Anne, however, tentatively asked to what extent Tolkien reflected in his opposing of good and evil the God/Devil polarity that he understood as basic to his own Christian beliefs. Most of us thought this was the case.
Mark then gave us a slightly easier topic when he commented that for him the Scouring of the Shire was the point of the book, as indeed Tolkien had indicated, and that the films seriously misrepresented the deeper themes of the story by not including this chapter.
Diane, in her role as virtual member, has commented, that for her the most important moment in these final chapters comes with Sam’s return from the Havens, when Rosie puts Elanor on his knee and he says he’s back. For Diane, this brings the story full circle. I would add that it restates both the reason for going – to preserve that peaceful and independent way of life - and the acknowledgement that the job has been done. In the form of Elanor, it also acknowledges that things are not the same, much has changed, but she is born into a Shire where all that is essentially worthwhile has been protected and can now move forward in peace.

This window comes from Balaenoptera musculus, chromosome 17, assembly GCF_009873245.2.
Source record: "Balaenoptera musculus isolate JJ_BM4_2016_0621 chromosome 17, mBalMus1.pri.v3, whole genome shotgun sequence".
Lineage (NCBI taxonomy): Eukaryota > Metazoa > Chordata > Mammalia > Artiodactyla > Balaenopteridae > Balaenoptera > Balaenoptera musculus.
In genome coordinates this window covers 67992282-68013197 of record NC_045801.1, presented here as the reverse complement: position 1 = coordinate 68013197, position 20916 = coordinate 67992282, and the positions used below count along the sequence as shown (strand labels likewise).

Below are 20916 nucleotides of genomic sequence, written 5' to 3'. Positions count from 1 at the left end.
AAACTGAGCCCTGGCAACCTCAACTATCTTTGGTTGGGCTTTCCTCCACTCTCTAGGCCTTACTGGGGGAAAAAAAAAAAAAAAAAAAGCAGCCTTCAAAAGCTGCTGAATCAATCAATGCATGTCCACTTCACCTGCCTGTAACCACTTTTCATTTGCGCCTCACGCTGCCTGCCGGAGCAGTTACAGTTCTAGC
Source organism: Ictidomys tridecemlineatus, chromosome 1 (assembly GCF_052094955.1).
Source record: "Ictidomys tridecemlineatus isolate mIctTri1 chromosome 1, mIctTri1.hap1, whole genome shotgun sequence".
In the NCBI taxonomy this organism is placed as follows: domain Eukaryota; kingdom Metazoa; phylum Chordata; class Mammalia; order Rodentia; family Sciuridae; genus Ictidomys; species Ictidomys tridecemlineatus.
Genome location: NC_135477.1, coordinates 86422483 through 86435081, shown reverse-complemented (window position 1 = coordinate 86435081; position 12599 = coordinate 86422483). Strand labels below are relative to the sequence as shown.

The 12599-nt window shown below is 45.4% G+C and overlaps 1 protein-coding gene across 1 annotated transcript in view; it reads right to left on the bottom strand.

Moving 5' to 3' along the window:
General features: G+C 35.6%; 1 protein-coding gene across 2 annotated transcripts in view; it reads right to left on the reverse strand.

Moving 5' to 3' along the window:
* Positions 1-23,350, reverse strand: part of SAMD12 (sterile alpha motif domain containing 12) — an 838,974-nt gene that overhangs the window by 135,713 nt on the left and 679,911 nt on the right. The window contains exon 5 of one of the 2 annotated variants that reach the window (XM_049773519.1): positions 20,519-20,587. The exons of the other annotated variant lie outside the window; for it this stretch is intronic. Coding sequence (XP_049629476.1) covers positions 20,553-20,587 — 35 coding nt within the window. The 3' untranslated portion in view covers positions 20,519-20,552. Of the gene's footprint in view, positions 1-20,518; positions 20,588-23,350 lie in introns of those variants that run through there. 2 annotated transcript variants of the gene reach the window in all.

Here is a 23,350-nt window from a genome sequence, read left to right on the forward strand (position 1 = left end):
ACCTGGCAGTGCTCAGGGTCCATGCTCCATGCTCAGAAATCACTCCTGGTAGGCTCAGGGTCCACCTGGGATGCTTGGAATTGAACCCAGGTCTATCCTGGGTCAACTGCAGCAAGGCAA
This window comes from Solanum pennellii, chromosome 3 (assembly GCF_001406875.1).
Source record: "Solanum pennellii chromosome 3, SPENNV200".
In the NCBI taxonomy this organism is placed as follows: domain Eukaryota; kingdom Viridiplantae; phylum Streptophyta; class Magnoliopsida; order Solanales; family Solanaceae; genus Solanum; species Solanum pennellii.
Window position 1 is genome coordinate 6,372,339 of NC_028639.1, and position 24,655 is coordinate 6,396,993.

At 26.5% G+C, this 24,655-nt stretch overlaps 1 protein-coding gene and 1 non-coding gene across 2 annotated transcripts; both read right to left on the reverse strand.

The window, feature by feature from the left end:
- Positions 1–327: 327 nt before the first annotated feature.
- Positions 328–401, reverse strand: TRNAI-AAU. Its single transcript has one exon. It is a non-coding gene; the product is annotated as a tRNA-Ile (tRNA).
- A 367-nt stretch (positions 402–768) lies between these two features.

We finished our discussion a little earlier than usual so that we could work out what we wanted to do in the meeting after next. Next time we will finish the remaining Appendices – all the things about pronunciation and language. After some debate we agreed to take on the challenge that is The Silmarillion. We also accepted Ian’s suggestion that our first Silmarillion meeting should look at the basic structure of the book in as much detail as we can glean from the chapter headings and section headings. As a start we noted the basic themes of Creation, all the Elves with F names, legendary and mythic characters and their stories, such as Turin, Luthien, and the Fall of Gondolin. By the time we had chatted about what we should talk about in a month’s time we were almost late packing up!

8:08 AM